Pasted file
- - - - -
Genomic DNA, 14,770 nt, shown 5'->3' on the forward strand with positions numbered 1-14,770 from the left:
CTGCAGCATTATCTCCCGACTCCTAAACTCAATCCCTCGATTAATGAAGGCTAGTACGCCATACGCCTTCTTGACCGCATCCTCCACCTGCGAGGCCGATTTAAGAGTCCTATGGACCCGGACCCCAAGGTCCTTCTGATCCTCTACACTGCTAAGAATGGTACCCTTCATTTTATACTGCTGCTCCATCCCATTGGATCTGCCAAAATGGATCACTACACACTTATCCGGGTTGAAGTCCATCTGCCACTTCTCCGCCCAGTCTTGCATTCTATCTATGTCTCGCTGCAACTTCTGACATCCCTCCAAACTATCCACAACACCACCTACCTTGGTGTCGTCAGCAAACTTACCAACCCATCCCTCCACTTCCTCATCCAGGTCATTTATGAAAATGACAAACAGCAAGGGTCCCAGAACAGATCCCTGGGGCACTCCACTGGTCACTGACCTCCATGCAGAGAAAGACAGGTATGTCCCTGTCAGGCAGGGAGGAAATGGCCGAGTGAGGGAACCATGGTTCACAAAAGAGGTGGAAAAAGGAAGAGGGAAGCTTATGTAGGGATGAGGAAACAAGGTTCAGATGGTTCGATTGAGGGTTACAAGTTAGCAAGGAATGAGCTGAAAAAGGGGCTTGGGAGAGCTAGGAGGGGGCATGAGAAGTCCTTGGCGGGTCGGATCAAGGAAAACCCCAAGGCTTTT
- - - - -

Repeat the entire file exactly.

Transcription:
Genomic DNA, 14,770 nt, shown 5'->3' on the forward strand with positions numbered 1-14,770 from the left:
CTGCAGCATTATCTCCCGACTCCTAAACTCAATCCCTCGATTAATGAAGGCTAGTACGCCATACGCCTTCTTGACCGCATCCTCCACCTGCGAGGCCGATTTAAGAGTCCTATGGACCCGGACCCCAAGGTCCTTCTGATCCTCTACACTGCTAAGAATGGTACCCTTCATTTTATACTGCTGCTCCATCCCATTGGATCTGCCAAAATGGATCACTACACACTTATCCGGGTTGAAGTCCATCTGCCACTTCTCCGCCCAGTCTTGCATTCTATCTATGTCTCGCTGCAACTTCTGACATCCCTCCAAACTATCCACAACACCACCTACCTTGGTGTCGTCAGCAAACTTACCAACCCATCCCTCCACTTCCTCATCCAGGTCATTTATGAAAATGACAAACAGCAAGGGTCCCAGAACAGATCCCTGGGGCACTCCACTGGTCACTGACCTCCATGCAGAGAAAGACAGGTATGTCCCTGTCAGGCAGGGAGGAAATGGCCGAGTGAGGGAACCATGGTTCACAAAAGAGGTGGAAAAAGGAAGAGGGAAGCTTATGTAGGGATGAGGAAACAAGGTTCAGATGGTTCGATTGAGGGTTACAAGTTAGCAAGGAATGAGCTGAAAAAGGGGCTTGGGAGAGCTAGGAGGGGGCATGAGAAGTCCTTGGCGGGTCGGATCAAGGAAAACCCCAAGGCTTTT